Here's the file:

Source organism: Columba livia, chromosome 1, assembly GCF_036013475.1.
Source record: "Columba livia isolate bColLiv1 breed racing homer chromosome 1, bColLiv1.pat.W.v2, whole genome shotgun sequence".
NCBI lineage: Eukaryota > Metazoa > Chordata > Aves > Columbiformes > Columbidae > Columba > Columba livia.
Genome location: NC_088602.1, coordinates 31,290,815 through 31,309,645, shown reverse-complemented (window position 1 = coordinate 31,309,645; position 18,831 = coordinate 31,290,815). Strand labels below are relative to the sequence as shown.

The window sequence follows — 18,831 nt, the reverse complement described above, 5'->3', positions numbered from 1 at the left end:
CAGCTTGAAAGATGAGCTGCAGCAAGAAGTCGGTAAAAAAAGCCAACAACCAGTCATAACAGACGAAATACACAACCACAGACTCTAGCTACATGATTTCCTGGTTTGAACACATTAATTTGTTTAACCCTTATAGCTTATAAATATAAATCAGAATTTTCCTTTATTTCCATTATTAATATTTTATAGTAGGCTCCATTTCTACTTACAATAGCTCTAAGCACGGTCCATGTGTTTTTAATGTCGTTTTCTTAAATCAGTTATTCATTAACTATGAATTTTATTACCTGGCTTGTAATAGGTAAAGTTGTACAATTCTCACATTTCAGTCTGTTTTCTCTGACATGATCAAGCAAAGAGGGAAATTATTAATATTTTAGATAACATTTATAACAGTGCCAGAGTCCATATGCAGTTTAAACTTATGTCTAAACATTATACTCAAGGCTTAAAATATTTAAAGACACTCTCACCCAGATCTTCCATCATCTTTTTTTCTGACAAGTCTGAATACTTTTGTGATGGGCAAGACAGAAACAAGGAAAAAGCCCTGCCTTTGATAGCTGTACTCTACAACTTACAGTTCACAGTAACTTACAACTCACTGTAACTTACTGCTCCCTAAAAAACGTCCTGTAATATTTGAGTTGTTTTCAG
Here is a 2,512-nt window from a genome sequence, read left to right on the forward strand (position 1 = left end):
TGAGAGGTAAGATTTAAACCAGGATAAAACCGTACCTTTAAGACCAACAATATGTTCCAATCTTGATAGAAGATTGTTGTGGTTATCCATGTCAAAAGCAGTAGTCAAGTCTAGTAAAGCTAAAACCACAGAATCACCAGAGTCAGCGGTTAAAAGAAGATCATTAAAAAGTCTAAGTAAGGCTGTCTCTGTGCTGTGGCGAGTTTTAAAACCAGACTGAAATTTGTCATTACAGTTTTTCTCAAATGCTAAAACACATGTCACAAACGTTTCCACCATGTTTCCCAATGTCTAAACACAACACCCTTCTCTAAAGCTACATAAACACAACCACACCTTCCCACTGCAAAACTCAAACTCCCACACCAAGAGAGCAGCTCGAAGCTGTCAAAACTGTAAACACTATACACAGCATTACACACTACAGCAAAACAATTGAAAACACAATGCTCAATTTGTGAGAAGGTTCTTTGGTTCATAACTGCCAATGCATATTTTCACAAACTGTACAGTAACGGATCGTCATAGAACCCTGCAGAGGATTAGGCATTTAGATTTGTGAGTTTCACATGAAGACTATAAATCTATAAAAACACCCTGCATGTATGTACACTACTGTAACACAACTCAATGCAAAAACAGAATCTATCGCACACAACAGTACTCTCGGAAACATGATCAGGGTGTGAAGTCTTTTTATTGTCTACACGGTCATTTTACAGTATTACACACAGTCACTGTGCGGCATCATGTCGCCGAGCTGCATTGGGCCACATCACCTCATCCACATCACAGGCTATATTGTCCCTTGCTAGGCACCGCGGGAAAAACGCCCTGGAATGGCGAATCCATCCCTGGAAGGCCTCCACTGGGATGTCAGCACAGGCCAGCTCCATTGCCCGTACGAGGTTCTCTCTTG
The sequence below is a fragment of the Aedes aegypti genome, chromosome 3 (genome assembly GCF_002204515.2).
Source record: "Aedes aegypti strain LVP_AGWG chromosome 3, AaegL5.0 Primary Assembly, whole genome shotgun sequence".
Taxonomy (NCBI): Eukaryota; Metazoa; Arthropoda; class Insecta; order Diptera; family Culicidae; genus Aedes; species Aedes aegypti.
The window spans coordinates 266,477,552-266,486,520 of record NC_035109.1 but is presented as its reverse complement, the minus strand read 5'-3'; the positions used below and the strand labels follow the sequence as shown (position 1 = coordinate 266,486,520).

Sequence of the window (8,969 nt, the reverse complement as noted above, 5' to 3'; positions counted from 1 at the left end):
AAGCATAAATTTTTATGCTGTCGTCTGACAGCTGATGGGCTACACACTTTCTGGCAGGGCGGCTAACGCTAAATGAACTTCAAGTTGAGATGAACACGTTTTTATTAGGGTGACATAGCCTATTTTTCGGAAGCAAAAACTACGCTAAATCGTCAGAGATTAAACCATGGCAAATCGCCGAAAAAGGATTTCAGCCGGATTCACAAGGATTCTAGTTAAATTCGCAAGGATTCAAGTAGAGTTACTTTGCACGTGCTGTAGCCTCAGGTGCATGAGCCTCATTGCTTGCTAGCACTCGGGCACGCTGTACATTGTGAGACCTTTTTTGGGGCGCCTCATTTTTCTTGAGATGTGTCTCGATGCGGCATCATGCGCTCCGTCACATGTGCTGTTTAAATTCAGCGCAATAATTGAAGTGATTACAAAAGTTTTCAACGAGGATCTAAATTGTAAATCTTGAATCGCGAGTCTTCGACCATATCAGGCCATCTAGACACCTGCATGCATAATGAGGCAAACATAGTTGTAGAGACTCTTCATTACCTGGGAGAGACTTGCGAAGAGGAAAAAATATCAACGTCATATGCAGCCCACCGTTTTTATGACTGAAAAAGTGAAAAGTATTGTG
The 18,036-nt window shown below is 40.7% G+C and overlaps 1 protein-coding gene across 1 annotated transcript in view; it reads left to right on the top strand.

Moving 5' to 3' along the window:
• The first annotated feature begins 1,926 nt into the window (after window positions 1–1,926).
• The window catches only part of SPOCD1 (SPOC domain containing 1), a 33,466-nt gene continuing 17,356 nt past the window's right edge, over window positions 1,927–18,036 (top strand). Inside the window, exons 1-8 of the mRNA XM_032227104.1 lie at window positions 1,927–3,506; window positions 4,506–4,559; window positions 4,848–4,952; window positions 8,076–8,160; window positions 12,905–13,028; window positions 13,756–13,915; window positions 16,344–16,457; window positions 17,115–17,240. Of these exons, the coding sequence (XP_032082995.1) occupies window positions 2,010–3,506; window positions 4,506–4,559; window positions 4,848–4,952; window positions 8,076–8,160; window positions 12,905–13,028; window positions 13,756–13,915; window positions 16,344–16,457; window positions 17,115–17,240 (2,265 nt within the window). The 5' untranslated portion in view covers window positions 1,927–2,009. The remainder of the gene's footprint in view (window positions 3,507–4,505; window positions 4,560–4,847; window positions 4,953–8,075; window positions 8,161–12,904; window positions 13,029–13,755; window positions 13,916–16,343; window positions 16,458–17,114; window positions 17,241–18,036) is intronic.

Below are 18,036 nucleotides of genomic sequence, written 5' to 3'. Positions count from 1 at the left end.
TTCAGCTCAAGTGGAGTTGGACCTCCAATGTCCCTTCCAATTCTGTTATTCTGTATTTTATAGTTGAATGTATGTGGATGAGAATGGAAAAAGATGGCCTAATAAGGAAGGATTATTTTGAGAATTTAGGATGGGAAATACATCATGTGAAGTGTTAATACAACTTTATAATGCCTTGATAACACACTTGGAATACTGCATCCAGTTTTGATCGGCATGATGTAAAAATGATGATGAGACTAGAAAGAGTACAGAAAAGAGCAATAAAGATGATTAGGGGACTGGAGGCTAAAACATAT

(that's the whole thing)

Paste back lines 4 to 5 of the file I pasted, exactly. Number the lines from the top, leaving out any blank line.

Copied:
Genome location: NC_088602.1, coordinates 31,290,815 through 31,309,645, shown reverse-complemented (window position 1 = coordinate 31,309,645; position 18,831 = coordinate 31,290,815). Strand labels below are relative to the sequence as shown.

The window sequence follows — 18,831 nt, the reverse complement described above, 5'->3', positions numbered from 1 at the left end: